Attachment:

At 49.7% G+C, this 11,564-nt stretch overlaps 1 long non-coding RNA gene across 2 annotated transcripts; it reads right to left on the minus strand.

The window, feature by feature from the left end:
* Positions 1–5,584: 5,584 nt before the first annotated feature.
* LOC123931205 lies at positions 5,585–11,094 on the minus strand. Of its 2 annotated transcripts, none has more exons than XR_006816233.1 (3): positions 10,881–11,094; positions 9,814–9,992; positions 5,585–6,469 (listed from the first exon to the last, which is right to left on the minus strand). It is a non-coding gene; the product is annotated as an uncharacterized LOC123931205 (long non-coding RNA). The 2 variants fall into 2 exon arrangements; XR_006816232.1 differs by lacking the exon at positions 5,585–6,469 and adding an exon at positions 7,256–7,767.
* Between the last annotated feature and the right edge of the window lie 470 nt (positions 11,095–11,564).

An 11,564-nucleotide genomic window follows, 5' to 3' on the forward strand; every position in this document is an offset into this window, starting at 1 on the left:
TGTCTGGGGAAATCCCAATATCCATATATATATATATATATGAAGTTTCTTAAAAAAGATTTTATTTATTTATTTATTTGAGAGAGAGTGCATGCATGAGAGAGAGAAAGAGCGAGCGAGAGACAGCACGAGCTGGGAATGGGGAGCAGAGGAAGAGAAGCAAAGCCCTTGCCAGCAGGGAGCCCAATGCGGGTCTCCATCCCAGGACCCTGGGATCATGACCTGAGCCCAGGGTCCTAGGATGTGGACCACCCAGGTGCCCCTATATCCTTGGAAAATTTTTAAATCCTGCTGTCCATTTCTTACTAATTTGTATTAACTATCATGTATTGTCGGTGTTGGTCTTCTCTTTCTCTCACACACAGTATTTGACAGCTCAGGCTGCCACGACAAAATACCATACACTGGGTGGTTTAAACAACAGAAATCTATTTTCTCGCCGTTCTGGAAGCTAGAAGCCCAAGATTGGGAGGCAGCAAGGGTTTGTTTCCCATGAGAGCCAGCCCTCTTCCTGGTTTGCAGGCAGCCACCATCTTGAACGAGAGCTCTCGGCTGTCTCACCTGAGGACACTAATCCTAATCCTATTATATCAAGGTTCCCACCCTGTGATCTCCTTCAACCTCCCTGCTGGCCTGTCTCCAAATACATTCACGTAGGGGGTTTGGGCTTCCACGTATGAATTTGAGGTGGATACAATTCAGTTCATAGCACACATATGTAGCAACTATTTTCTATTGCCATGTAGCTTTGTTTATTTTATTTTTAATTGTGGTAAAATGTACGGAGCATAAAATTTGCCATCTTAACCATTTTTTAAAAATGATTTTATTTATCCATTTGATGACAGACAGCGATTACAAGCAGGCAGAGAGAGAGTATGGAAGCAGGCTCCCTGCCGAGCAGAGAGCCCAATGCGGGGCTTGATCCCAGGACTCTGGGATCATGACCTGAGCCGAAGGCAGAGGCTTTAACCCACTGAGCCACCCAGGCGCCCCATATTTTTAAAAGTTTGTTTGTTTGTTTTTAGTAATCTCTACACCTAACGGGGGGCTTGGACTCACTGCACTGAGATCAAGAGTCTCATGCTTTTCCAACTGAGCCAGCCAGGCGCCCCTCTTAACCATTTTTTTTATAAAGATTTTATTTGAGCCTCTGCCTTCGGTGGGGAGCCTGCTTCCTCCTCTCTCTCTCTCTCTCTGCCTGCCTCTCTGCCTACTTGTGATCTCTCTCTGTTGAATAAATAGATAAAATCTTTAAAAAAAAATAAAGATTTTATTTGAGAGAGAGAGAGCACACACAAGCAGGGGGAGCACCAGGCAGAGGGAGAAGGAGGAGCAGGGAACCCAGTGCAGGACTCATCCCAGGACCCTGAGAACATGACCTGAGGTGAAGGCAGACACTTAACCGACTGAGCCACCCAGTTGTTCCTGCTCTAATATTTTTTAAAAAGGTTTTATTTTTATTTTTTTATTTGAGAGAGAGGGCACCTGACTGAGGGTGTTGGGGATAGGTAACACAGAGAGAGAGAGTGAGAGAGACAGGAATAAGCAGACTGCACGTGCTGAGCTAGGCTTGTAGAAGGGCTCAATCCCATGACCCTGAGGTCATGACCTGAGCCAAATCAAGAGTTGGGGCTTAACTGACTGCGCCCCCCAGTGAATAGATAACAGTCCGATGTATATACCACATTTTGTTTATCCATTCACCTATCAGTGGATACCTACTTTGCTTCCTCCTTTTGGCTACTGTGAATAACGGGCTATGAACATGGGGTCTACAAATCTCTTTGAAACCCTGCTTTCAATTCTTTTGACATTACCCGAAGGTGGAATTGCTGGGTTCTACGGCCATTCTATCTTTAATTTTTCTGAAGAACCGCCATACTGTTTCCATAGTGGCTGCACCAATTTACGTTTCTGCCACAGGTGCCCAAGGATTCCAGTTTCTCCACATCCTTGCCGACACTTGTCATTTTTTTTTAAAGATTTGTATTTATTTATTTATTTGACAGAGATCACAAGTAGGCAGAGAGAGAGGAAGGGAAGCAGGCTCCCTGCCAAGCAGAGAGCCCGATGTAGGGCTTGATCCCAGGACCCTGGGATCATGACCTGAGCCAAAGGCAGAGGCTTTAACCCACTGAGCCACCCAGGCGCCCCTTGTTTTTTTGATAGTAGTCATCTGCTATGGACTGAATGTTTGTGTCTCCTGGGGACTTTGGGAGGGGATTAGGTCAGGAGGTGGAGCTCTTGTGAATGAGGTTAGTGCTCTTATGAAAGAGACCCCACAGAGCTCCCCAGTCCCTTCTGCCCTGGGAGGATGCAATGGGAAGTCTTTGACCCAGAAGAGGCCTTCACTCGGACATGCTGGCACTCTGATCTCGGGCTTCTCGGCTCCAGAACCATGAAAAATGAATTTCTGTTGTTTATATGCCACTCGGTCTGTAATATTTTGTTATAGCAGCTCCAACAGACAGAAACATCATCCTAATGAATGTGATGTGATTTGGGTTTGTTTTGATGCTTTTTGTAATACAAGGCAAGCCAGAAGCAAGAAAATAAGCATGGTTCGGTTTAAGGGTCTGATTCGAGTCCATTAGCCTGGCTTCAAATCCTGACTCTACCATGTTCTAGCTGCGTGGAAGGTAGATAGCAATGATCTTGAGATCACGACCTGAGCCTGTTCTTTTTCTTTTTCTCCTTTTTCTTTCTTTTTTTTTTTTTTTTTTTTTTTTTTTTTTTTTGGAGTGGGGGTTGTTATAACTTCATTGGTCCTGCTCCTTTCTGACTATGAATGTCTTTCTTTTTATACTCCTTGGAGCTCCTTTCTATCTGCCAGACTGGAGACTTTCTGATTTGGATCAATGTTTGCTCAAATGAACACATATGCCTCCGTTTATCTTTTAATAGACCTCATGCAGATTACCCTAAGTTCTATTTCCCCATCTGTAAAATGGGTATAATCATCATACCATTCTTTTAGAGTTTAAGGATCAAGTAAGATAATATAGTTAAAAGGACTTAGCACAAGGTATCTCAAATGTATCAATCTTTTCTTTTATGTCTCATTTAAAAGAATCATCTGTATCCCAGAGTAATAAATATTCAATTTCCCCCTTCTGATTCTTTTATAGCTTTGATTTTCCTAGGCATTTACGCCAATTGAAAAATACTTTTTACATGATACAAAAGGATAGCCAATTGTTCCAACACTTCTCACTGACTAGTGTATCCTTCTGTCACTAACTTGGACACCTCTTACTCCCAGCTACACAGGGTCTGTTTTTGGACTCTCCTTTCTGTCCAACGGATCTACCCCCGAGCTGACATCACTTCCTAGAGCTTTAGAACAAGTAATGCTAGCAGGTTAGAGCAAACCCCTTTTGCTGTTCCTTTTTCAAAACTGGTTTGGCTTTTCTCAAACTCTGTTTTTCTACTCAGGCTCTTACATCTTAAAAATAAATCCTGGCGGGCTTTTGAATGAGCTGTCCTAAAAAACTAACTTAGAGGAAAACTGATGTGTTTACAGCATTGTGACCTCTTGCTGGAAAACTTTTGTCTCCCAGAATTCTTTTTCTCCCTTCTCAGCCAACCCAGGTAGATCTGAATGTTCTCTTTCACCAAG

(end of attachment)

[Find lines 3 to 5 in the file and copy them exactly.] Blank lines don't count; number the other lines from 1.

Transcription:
* Positions 1–5,584: 5,584 nt before the first annotated feature.
* LOC123931205 lies at positions 5,585–11,094 on the minus strand. Of its 2 annotated transcripts, none has more exons than XR_006816233.1 (3): positions 10,881–11,094; positions 9,814–9,992; positions 5,585–6,469 (listed from the first exon to the last, which is right to left on the minus strand). It is a non-coding gene; the product is annotated as an uncharacterized LOC123931205 (long non-coding RNA). The 2 variants fall into 2 exon arrangements; XR_006816232.1 differs by lacking the exon at positions 5,585–6,469 and adding an exon at positions 7,256–7,767.
* Between the last annotated feature and the right edge of the window lie 470 nt (positions 11,095–11,564).